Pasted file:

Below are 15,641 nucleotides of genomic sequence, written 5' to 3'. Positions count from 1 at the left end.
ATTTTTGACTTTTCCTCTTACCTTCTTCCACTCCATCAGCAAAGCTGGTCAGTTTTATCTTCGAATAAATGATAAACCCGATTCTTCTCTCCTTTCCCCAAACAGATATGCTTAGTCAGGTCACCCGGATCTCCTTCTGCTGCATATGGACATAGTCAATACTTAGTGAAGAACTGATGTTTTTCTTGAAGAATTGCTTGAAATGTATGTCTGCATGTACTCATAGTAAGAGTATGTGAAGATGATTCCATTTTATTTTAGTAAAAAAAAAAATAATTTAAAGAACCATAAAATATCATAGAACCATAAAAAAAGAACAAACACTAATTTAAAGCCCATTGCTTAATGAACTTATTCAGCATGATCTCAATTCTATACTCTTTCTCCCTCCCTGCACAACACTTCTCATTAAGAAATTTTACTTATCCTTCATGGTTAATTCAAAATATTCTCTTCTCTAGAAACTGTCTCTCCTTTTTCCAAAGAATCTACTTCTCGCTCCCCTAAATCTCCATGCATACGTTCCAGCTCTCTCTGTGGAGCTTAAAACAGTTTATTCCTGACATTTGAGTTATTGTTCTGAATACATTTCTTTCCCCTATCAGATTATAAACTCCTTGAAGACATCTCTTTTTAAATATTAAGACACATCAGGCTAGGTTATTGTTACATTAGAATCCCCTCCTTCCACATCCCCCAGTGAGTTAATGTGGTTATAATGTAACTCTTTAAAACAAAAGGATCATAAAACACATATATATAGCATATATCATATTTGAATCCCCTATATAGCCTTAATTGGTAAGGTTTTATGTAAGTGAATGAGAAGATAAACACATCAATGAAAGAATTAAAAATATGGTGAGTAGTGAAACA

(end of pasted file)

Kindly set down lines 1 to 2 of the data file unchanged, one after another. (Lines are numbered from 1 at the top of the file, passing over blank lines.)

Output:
Below are 15,641 nucleotides of genomic sequence, written 5' to 3'. Positions count from 1 at the left end.
ATTTTTGACTTTTCCTCTTACCTTCTTCCACTCCATCAGCAAAGCTGGTCAGTTTTATCTTCGAATAAATGATAAACCCGATTCTTCTCTCCTTTCCCCAAACAGATATGCTTAGTCAGGTCACCCGGATCTCCTTCTGCTGCATATGGACATAGTCAATACTTAGTGAAGAACTGATGTTTTTCTTGAAGAATTGCTTGAAATGTATGTCTGCATGTACTCATAGTAAGAGTATGTGAAGATGATTCCATTTTATTTTAGTAAAAAAAAAAATAATTTAAAGAACCATAAAATATCATAGAACCATAAAAAAAGAACAAACACTAATTTAAAGCCCATTGCTTAATGAACTTATTCAGCATGATCTCAATTCTATACTCTTTCTCCCTCCCTGCACAACACTTCTCATTAAGAAATTTTACTTATCCTTCATGGTTAATTCAAAATATTCTCTTCTCTAGAAACTGTCTCTCCTTTTTCCAAAGAATCTACTTCTCGCTCCCCTAAATCTCCATGCATACGTTCCAGCTCTCTCTGTGGAGCTTAAAACAGTTTATTCCTGACATTTGAGTTATTGTTCTGAATACATTTCTTTCCCCTATCAGATTATAAACTCCTTGAAGACATCTCTTTTTAAATATTAAGACACATCAGGCTAGGTTATTGTTACATTAGAATCCCCTCCTTCCACATCCCCCAGTGAGTTAATGTGGTTATAATGTAACTCTTTAAAACAAAAGGATCATAAAACACATATATATAGCATATATCATATTTGAATCCCCTATATAGCCTTAATTGGTAAGGTTTTATGTAAGTGAATGAGAAGATAAACACATCAATGAAAGAATTAAAAATATGGTGAGTAGTGAAACA